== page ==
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DoArt Seoul

Rule of the Imaginary Line

Organized by DoArt | Venue at GALLERY HYUNDAI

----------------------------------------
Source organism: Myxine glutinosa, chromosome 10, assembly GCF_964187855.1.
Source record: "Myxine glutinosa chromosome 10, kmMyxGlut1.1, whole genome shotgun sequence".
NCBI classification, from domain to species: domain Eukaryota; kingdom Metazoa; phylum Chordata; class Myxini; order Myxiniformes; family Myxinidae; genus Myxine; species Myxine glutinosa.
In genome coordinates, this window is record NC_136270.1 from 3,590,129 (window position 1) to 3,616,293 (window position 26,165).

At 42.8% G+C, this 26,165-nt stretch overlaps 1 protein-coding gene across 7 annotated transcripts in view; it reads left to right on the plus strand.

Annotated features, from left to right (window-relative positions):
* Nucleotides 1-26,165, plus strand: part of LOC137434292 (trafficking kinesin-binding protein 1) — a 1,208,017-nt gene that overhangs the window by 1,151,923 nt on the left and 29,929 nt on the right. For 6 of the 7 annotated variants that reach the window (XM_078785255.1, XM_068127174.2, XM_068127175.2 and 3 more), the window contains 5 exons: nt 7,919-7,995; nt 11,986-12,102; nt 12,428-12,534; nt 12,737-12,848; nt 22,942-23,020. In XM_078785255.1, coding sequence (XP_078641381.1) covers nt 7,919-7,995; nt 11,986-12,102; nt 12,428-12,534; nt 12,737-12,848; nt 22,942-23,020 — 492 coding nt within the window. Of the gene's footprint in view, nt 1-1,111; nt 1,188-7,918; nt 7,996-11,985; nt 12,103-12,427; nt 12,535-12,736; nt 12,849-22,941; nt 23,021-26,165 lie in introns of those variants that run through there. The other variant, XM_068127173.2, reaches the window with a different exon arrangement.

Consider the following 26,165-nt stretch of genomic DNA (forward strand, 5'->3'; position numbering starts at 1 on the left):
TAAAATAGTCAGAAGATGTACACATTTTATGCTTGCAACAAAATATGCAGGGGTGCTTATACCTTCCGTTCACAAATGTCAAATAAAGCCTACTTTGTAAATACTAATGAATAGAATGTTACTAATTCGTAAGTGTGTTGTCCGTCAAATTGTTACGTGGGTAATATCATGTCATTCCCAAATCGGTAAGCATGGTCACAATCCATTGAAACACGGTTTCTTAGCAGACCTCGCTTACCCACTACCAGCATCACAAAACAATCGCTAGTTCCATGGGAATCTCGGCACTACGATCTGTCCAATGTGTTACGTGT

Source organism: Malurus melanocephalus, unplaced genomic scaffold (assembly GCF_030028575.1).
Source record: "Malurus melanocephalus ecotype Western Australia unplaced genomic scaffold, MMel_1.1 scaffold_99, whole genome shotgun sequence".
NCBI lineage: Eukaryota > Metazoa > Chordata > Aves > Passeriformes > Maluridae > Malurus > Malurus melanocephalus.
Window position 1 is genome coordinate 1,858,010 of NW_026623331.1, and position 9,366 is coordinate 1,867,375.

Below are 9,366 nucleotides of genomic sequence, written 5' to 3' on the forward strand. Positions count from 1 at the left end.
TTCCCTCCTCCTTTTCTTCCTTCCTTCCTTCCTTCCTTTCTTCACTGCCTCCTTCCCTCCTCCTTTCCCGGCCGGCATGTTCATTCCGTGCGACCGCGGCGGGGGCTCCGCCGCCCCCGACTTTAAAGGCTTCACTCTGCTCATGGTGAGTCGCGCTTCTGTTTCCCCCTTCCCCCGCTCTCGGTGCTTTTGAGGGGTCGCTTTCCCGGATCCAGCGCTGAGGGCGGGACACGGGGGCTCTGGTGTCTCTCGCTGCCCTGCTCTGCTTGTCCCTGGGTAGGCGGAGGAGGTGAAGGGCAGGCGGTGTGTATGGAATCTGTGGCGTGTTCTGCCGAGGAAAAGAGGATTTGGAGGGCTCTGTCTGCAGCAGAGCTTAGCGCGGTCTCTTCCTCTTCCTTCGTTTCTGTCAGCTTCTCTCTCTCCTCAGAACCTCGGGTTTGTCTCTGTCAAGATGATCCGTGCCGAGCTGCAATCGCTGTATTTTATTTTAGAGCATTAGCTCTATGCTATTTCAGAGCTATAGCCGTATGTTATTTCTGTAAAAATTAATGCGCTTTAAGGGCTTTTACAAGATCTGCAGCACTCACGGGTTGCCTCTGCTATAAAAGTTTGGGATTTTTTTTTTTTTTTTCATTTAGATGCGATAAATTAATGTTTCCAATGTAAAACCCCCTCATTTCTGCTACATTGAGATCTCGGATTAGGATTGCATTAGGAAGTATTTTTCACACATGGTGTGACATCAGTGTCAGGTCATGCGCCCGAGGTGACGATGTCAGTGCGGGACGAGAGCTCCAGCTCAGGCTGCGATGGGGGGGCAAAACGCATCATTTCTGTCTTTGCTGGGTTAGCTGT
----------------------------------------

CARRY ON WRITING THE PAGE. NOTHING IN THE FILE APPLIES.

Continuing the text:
With the advancements in media technology, art that utilizes video tape recorders may be more appropriately displayed in historical museums than in fine art venues. The artists of today favor the most advanced media technology and are focused on becoming experts in the newest hardware systems and latest upgrades of existing software. Within the last ten years, mediums that enable physical interrelationships have emerged. Interactive art, which uses sensory signals to respond to viewer reactions, seemed to predict the chaotic changes in the art world that had previously valued pedantic relationships to communicate its messages. However, such expressive media art has been accompanied with the problem that media art exhibitions may be more reminiscent of science expositions and the flourish of technology. This blurring has become the issue that media art now seeks to resolve. Although it may be unfamiliar, The Imaginary Line is an exhibition by artists at the forefront of contemporary media art in Korea. The Imaginary Line is a term that was originally used to describe a filming technique. It refers to the imaginary line within a script that separates the character positioning and camera movement from the moment of actual filming. The rule is to fix the position, movement, and perspective to avoid confusing the viewer. A familiar example is when a soccer broadcast remains set on a fixed perspective throughout the entire game so that the audience is not distracted. Accordingly, this exhibition has been organized by the artists who, domestically and internationally over the past two years, have actively displayed their well-known works of old (“the first half of the game”) and new (“the second half of the game”) in an attempt to visualize The Imaginary Line. One rationale for exhibiting the artists’ old works is that in some cases, despite receiving critical acclaim overseas, they may not have been able to exhibit in Korea due to restrictions on production and installation. For example, the work of Uram CHOE, which was featured in the 2008 exhibition in Tokyo’s SCAI THE BATHHOUSE, has garnered a great deal of attention from publications throughout the world but was never displayed in Korea. Furthermore, the works that have been introduced in Korea are reinterpreted through exhibition in a new venue. The work of Kijong ZIN, which was exhibited in 2008 in the Arario Gallery, is now installed in a distinct manner from its original display in order to reinterpret the space. Such introductions and reinterpretations complete the “first half of the game” and set the stage for the works of the next period. The destruction and reconstruction of the infinite points within Kyungwon MOON’s seemingly foretold the tragedy and restoration of the symbol of Eastern history and culture while Yongbaek LEE’s Folder has fulfilled the desktop of our lives. Yongseok OH’s collected Spaces are reproduced with familiar scenes from movies and memories from the imagination. Both the works of Kijong ZIN’s and , which humorously address real and imaginary conspiracy, and the work of Junebum PARK, who presents the power of religious belief and its effect on the ordinary, consider the invisible nature of the imaginary line. A discourse on the ideology can also be found in Joonho JEON’s bill. Rather than mere reproduction, leading attempts to connect with this next level are also evident in the births of mechanical living creatures by Uram CHOE. Critics are responding favorably to the Korean media artists’ most advanced techniques and use of space. For these artists, “the first half of the game” was a trial period for adapting to the evolution of techniques and technology. They all began from different perspectives in order to solve the primary issue of interactivity within media art. However, they all now share the same position on the imaginary line as they begin “the second half of the game” of media art in Korea.

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